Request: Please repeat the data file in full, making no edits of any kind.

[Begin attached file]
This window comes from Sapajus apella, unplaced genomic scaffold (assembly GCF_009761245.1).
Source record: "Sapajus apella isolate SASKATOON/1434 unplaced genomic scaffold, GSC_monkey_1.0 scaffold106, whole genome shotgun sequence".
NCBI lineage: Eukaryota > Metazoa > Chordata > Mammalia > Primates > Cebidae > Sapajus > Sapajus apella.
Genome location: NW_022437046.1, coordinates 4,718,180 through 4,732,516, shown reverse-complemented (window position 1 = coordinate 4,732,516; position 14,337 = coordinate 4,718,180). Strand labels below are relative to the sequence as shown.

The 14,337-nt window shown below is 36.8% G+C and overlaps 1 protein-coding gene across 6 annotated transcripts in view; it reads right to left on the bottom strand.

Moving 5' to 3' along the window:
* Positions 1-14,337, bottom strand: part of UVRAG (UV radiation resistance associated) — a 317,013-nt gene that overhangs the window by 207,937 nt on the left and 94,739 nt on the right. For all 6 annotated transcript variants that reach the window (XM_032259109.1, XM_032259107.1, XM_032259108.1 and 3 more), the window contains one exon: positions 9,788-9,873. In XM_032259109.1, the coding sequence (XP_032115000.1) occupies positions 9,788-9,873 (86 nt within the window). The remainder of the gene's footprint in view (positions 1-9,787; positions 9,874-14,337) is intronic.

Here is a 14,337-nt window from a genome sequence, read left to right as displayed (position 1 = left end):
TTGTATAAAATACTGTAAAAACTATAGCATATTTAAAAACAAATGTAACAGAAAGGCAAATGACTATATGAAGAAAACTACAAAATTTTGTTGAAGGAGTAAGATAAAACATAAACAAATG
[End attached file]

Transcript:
This window comes from Sapajus apella, unplaced genomic scaffold (assembly GCF_009761245.1).
Source record: "Sapajus apella isolate SASKATOON/1434 unplaced genomic scaffold, GSC_monkey_1.0 scaffold106, whole genome shotgun sequence".
NCBI lineage: Eukaryota > Metazoa > Chordata > Mammalia > Primates > Cebidae > Sapajus > Sapajus apella.
Genome location: NW_022437046.1, coordinates 4,718,180 through 4,732,516, shown reverse-complemented (window position 1 = coordinate 4,732,516; position 14,337 = coordinate 4,718,180). Strand labels below are relative to the sequence as shown.

The 14,337-nt window shown below is 36.8% G+C and overlaps 1 protein-coding gene across 6 annotated transcripts in view; it reads right to left on the bottom strand.

Moving 5' to 3' along the window:
* Positions 1-14,337, bottom strand: part of UVRAG (UV radiation resistance associated) — a 317,013-nt gene that overhangs the window by 207,937 nt on the left and 94,739 nt on the right. For all 6 annotated transcript variants that reach the window (XM_032259109.1, XM_032259107.1, XM_032259108.1 and 3 more), the window contains one exon: positions 9,788-9,873. In XM_032259109.1, the coding sequence (XP_032115000.1) occupies positions 9,788-9,873 (86 nt within the window). The remainder of the gene's footprint in view (positions 1-9,787; positions 9,874-14,337) is intronic.

Here is a 14,337-nt window from a genome sequence, read left to right as displayed (position 1 = left end):
TTGTATAAAATACTGTAAAAACTATAGCATATTTAAAAACAAATGTAACAGAAAGGCAAATGACTATATGAAGAAAACTACAAAATTTTGTTGAAGGAGTAAGATAAAACATAAACAAATG